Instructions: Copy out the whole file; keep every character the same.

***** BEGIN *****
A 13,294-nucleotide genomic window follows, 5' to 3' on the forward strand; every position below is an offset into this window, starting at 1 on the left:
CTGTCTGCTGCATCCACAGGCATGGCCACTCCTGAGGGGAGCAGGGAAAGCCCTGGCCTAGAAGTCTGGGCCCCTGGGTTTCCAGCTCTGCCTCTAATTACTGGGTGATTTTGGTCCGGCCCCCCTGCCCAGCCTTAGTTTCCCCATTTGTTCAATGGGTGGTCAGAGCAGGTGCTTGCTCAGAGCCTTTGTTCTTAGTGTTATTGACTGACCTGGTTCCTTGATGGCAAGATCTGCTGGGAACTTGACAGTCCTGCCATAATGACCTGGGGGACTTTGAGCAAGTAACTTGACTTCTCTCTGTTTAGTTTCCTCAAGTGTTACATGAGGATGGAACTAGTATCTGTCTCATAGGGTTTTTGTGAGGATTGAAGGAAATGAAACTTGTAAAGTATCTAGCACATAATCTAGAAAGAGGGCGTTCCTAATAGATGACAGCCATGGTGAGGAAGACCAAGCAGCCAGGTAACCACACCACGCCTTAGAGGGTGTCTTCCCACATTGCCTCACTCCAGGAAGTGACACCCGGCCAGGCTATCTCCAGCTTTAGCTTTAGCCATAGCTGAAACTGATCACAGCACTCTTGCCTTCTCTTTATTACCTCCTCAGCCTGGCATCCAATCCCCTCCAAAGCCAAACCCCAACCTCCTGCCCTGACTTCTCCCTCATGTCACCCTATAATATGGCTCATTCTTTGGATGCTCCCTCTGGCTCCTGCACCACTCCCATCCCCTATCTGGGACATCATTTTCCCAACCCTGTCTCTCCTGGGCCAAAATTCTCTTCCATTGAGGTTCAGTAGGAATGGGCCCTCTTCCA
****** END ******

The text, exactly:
A 13,294-nucleotide genomic window follows, 5' to 3' on the forward strand; every position below is an offset into this window, starting at 1 on the left:
CTGTCTGCTGCATCCACAGGCATGGCCACTCCTGAGGGGAGCAGGGAAAGCCCTGGCCTAGAAGTCTGGGCCCCTGGGTTTCCAGCTCTGCCTCTAATTACTGGGTGATTTTGGTCCGGCCCCCCTGCCCAGCCTTAGTTTCCCCATTTGTTCAATGGGTGGTCAGAGCAGGTGCTTGCTCAGAGCCTTTGTTCTTAGTGTTATTGACTGACCTGGTTCCTTGATGGCAAGATCTGCTGGGAACTTGACAGTCCTGCCATAATGACCTGGGGGACTTTGAGCAAGTAACTTGACTTCTCTCTGTTTAGTTTCCTCAAGTGTTACATGAGGATGGAACTAGTATCTGTCTCATAGGGTTTTTGTGAGGATTGAAGGAAATGAAACTTGTAAAGTATCTAGCACATAATCTAGAAAGAGGGCGTTCCTAATAGATGACAGCCATGGTGAGGAAGACCAAGCAGCCAGGTAACCACACCACGCCTTAGAGGGTGTCTTCCCACATTGCCTCACTCCAGGAAGTGACACCCGGCCAGGCTATCTCCAGCTTTAGCTTTAGCCATAGCTGAAACTGATCACAGCACTCTTGCCTTCTCTTTATTACCTCCTCAGCCTGGCATCCAATCCCCTCCAAAGCCAAACCCCAACCTCCTGCCCTGACTTCTCCCTCATGTCACCCTATAATATGGCTCATTCTTTGGATGCTCCCTCTGGCTCCTGCACCACTCCCATCCCCTATCTGGGACATCATTTTCCCAACCCTGTCTCTCCTGGGCCAAAATTCTCTTCCATTGAGGTTCAGTAGGAATGGGCCCTCTTCCA